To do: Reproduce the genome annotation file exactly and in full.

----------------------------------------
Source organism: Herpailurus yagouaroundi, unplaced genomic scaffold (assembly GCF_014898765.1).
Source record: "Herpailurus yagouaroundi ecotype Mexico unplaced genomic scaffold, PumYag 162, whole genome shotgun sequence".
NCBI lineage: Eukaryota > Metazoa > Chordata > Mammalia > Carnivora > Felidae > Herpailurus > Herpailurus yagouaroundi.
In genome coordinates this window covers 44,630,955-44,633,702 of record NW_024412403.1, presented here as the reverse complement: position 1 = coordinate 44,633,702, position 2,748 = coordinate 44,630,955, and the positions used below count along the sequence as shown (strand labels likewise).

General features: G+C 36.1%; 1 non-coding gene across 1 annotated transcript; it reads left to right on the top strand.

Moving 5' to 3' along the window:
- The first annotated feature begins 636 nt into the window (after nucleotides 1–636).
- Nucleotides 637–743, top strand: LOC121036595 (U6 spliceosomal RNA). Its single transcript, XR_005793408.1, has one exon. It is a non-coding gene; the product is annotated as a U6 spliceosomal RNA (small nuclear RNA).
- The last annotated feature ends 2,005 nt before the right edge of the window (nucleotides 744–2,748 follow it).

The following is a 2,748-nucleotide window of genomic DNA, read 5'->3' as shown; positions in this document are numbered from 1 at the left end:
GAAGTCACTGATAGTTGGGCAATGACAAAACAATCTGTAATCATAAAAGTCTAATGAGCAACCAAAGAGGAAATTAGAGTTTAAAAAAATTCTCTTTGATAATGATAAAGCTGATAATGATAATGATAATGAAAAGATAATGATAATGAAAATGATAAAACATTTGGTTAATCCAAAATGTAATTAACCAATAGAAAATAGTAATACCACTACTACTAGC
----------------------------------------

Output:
Source organism: Herpailurus yagouaroundi, unplaced genomic scaffold (assembly GCF_014898765.1).
Source record: "Herpailurus yagouaroundi ecotype Mexico unplaced genomic scaffold, PumYag 162, whole genome shotgun sequence".
NCBI lineage: Eukaryota > Metazoa > Chordata > Mammalia > Carnivora > Felidae > Herpailurus > Herpailurus yagouaroundi.
In genome coordinates this window covers 44,630,955-44,633,702 of record NW_024412403.1, presented here as the reverse complement: position 1 = coordinate 44,633,702, position 2,748 = coordinate 44,630,955, and the positions used below count along the sequence as shown (strand labels likewise).

General features: G+C 36.1%; 1 non-coding gene across 1 annotated transcript; it reads left to right on the top strand.

Moving 5' to 3' along the window:
- The first annotated feature begins 636 nt into the window (after nucleotides 1–636).
- Nucleotides 637–743, top strand: LOC121036595 (U6 spliceosomal RNA). Its single transcript, XR_005793408.1, has one exon. It is a non-coding gene; the product is annotated as a U6 spliceosomal RNA (small nuclear RNA).
- The last annotated feature ends 2,005 nt before the right edge of the window (nucleotides 744–2,748 follow it).

The following is a 2,748-nucleotide window of genomic DNA, read 5'->3' as shown; positions in this document are numbered from 1 at the left end:
GAAGTCACTGATAGTTGGGCAATGACAAAACAATCTGTAATCATAAAAGTCTAATGAGCAACCAAAGAGGAAATTAGAGTTTAAAAAAATTCTCTTTGATAATGATAAAGCTGATAATGATAATGATAATGAAAAGATAATGATAATGAAAATGATAAAACATTTGGTTAATCCAAAATGTAATTAACCAATAGAAAATAGTAATACCACTACTACTAGC